Both types of factors are within the control of the hunter. The factors which inhibit penetration are: broadhead resistance and arrow velocity. Broadhead resistance is in line with intuition, but arrow velocity warrants a closer look. We saw above that the penetration distance of a projectile like an arrow is equal to the kinetic energy divided by the resistive force. But the resistive force to penetrating pure animal tissue is proportional to arrow velocity ie more velocity equals more resistance. Then, the penetration distance must be proportional to arrow mass X arrow velocity X arrow velocity / arrow velocity ie it is proportional to arrow mass X arrow velocity.
This means that penetration into the thoracic cavity tissue, after breeching a rib, is proportional to arrow momentum.
However, an animal also has fluids in the thoracic cavity. And the resistive force in fluids is proportional to the arrow velocity squared. This means that penetration into the fluids in the thoracic cavity is proportional to arrow mass.
This does not mean that arrow momentum causes penetration in animal tissue or that arrow mass causes penetration in animal fluids.
Only arrow kinetic energy can be converted into work which results in penetration. However, the amount of penetration in this case is proportional to arrow momentum in pure animal tissue and it is proportional to arrow mass in pure animal fluids.
Since the thoracic cavity consists of neither pure tissue nor pure fluids, the amount of penetration which one will obtain will be proportional to neither pure arrow momentum nor pure arrow mass, but some hybrid of the two boundary conditions. The reason therefore is that the resistive force will oscillate from being proportional to arrow velocity, on the one extreme, to being proportional to arrow velocity squared, on the other, as the arrow traverses the different regions of the thoracic cavity.
It is not surprising to read articles by, amongst others, Dr Ed Ashby stating that his field experiments on arrow penetration into animals show that a heavier arrow with the same momentum as a lighter arrow penetrates deeper than the lighter arrow.
How much more kinetic energy do we need to traverse the full width of the animal's thorax after having broken a rib on entry?
This estimate is best given by:
KE needed = 15,72/m (rearranged from the equation in SABA BProC as on 15 November 2012).
Where: Ro = broadhead resistance in pounds
W = animal mass in kilograms
and m = arrow mass in grains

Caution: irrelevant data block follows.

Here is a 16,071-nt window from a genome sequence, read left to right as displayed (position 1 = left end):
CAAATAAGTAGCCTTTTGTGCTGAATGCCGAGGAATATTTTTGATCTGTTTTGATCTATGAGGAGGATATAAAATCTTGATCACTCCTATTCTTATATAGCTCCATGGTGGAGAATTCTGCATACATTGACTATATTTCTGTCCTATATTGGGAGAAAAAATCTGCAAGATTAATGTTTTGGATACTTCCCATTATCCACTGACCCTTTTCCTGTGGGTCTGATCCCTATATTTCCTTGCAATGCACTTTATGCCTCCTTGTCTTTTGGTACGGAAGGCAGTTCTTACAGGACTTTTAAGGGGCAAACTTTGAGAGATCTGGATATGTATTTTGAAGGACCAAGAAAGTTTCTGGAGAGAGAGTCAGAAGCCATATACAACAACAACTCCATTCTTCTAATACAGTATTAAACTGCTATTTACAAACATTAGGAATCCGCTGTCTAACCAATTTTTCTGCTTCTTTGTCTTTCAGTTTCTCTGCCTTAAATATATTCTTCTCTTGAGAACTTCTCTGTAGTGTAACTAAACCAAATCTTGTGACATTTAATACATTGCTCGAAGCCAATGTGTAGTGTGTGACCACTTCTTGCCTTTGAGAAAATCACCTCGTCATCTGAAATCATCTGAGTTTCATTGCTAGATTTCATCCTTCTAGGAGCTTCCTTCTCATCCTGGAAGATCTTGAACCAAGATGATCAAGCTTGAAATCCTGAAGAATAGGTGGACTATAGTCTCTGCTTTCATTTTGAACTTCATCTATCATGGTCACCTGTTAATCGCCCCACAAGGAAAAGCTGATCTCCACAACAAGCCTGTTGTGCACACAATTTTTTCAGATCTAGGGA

To maximise arrow penetration into any specific animal's thorax we need to minimise broadhead cutting resistance, and maximise arrow mass. These two variables are controllable by the hunter.
Thus, the penetration enhancers as mentioned above are: broadhead cutting resistance (low) and arrow mass (high).
In summary: we will not dwell on the arrow velocity and energy losses between bow and target for the purposes of hunting since they are relatively small. Penetration into the animal requires that we cater for breeching a rib on entry and this requires a specified amount of arrow kinetic energy as per the text above as well as a broadhead of adequate design and robust construction.
Further penetration into the animal's thorax requires a broadhead of adequate cutting resistance (so as not to rob the arrow of too much energy), this is particularly important for lower energy arrows relative to the animal being hunted. The second requirement for penetration into the animal's thorax is sufficient arrow kinetic energy with a high arrow mass in order to maximise the penetration depth.
What is a "heavy arrow"? I know that most traditional bow and modern compound bow hunters will probably give a different answer. But, I believe that the answer should be similar.
I, as a compound bow hunter, have come to value a heavy arrow, as used by traditional bow hunters for hunting purposes.
Traditional bow hunters have the benefit of many centuries of experience in extracting the maximum performance from their bows in general and for hunting purposes in particular. On the other hand, compound bow hunters are so blessed with the excessive arrow kinetic energies generated by modern bows for most hunting situations that arrow performance maximisation has not been necessary. But it sure becomes an issue when one is hunting big animals, even with modern compound bows.
I see an overwhelming majority of compound bow hunters using arrows under 450 grains at speeds between 275 and 300 plus feet per second. I believe that these hunters are missing a point.
If I am wrong, and these hunters are intentionally doing so, then I believe they are missing an opportunity to extract better performance from their equipment for the benefit of and mercy for their quarry.